The best way to avoid destabilization of the region is to return to the Iranian nuclear deal. We are making every effort to do so, in collaboration with our European partners. Direct negotiations must now resume and Iran must do its part, while there is still time, to seize the opportunity that is presented to it to return to the JCPOA [the 2015 nuclear agreement].
But whether or not an agreement is reached, we will still have to work to strengthen regional security and stability. The 2015 agreement did not prevent increased tensions in the area. A new agreement would not magically remove them either. I worked with the Iraqi authorities to set up what is now called the “Baghdad” format [Baghdad conference], a space for dialogue that brought together for the first time, in August 2021, all the countries of the region, including Iran and Saudi Arabia. This process can be expanded to address regional security as a whole. We are working on that. While war has returned to the European continent, it is clear that the Near and Middle East are also at a crossroads. Crises persist, new ones emerge and others break out. The current events in Iraq bear witness to this. I am particularly concerned about the situation in that country. I am in contact with several Iraqi political leaders, starting with Mr. Mustafa al-Kadhimi, with whom I spoke over the past few days. Iraq must find the path of dialogue and consultation between the Iraqi political forces, which is the only way to prevent the country from sinking into chaos.
Coming back to Lebanon, it is crucial that everyone demonstrate their sense of responsibility. Your country is facing the worst economic crisis in its history. It would not survive a new conflict at the southern border, which would be much more deadly, much more destructive than the one in 2006. No Lebanese actor has an interest in this. Everyone must be aware of this.
In this respect, it is particularly important that the difficult issue of the maritime border with Israel — for which France is also doing its part to facilitate a solution in collaboration with the American mediator — not be exploited. What is at stake is the stability of your country, its prosperity, and its ability to once again be considered a country that can take its destiny into its own hands.
What place do you think Lebanon can have in the new regional configuration? And how can France help it?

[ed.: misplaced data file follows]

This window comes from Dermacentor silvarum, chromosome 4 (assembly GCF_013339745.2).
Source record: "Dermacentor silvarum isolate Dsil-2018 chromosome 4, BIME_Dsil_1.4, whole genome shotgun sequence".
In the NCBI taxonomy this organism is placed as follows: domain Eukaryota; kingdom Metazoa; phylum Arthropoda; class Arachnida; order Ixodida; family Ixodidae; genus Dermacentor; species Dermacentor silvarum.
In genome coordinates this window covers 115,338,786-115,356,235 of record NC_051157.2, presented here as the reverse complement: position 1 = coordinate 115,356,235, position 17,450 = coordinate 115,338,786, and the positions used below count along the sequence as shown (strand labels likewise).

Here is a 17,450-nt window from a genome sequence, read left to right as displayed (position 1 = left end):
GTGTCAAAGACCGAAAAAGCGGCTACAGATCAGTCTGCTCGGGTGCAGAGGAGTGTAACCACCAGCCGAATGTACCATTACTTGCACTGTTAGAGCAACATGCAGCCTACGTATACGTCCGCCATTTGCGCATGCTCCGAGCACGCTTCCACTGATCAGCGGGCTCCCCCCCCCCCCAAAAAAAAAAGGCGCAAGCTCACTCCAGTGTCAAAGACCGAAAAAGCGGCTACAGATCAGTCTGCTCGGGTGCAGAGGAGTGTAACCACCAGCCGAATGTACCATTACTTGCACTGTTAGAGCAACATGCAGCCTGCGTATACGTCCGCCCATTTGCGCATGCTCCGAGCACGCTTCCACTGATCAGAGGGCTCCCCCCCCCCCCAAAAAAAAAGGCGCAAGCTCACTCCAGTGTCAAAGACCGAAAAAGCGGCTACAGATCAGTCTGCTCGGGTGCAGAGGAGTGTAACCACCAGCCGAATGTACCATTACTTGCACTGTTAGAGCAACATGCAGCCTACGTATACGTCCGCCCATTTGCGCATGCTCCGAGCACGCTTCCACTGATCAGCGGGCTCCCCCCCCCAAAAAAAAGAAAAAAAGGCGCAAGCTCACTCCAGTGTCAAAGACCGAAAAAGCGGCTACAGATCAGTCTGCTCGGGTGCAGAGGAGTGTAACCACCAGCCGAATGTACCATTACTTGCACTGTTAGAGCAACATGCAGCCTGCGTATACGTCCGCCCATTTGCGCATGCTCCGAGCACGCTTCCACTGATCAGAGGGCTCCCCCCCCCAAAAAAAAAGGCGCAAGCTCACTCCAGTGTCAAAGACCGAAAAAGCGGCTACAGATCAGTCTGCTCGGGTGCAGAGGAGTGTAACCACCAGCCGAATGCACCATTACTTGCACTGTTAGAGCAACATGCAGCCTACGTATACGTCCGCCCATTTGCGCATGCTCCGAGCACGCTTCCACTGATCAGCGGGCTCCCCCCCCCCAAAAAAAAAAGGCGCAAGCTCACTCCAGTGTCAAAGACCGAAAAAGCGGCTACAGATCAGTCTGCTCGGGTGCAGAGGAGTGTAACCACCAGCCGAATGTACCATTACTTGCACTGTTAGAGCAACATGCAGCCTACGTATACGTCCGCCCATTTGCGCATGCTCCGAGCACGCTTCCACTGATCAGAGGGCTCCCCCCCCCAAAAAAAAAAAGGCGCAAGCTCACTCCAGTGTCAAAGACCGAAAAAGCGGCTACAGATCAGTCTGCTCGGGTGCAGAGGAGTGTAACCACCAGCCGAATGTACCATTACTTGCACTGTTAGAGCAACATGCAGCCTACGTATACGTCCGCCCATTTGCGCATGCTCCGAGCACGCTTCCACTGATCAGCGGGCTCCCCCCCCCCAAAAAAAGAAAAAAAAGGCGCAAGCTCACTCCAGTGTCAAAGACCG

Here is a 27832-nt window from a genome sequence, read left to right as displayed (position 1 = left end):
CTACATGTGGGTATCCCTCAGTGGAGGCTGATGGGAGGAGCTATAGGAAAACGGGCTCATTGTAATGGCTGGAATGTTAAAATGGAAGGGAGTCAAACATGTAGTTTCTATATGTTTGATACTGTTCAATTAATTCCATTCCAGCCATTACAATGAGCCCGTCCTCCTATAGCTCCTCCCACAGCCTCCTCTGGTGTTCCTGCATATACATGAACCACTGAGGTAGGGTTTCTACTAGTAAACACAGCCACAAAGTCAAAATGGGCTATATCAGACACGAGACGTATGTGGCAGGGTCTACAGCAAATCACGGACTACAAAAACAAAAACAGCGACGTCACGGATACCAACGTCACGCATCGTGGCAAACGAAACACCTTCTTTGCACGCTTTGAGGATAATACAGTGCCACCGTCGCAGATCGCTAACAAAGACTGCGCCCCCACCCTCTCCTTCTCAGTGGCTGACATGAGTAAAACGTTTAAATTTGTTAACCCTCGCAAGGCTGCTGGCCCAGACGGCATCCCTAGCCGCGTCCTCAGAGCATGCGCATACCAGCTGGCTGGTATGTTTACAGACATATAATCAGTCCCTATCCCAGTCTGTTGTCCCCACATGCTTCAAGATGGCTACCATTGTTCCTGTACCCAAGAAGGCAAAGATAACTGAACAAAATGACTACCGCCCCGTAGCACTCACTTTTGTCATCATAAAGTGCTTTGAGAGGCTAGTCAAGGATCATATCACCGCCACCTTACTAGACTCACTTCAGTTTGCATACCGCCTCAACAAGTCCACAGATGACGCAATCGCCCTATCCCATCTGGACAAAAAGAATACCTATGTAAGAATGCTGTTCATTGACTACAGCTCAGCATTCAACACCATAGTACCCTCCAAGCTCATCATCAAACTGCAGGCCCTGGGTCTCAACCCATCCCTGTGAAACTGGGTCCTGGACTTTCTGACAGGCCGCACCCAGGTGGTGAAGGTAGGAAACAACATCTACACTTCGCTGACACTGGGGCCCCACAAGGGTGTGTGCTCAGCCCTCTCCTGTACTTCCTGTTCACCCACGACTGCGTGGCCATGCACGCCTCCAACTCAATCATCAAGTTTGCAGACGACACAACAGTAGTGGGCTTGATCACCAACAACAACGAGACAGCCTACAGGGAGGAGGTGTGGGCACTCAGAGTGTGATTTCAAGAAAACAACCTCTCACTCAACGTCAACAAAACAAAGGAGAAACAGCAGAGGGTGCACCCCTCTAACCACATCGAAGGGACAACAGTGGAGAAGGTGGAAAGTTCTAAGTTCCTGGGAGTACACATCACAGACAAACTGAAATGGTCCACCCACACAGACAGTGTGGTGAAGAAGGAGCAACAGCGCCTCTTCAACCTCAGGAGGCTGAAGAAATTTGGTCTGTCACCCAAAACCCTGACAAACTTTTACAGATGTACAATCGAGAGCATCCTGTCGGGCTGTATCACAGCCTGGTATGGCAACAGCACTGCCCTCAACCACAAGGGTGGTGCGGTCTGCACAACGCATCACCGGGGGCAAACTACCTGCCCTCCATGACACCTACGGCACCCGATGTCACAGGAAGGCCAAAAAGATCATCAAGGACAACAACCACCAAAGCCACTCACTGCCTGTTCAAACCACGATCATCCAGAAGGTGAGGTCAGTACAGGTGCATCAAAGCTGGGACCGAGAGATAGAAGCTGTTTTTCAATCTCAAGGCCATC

Lebanon has tremendous assets to leverage in the ongoing reconfigurations. Its human capital, unparalleled in the region, and the talents of its men and women, which I know well, could enable it to be a role model and model of stability for the region if it agrees now to completely overhaul its economic and financial model. To do so, you must not only agree to face the crisis, to talk to each other and to reform your country, but also not to import the conflicts of the region to your territory.
I will go further. The role of Lebanon in the new Middle Eastern configuration that is yet to be built could be to help build bridges between countries, to resolve crises, to promote stability... Lebanon, thanks to its diverse population and its political history, could play this role.
The key to this is that Lebanon decides by itself [to implement] the indispensable reforms; the reforms that affect the daily life of the Lebanese as well as [the reforms] that will allow the adoption of the institutional rules that are indispensable for the country to progress.
By doing so, Lebanon will be able to gradually rid itself of the foreign influences that import regional tensions into a country that is already weakened.
France is obviously ready to accompany your country on this path. But on this issue as on others, you must help us help you.
This interview was originally published in French with L'Orient-Le Jour. Translation by Joelle El Khoury.
Editor’s note: This interview was conducted on Aug. 3, 2022. Protesters who gathered on Thursday, Aug. 4 to mark the second anniversary of the port explosion cast blame on France for what they said was obstruction of an international probe into the blast, which killed more than 200 people and injured thousands. Two years after launching an ambitious political initiative to get Lebanon back on...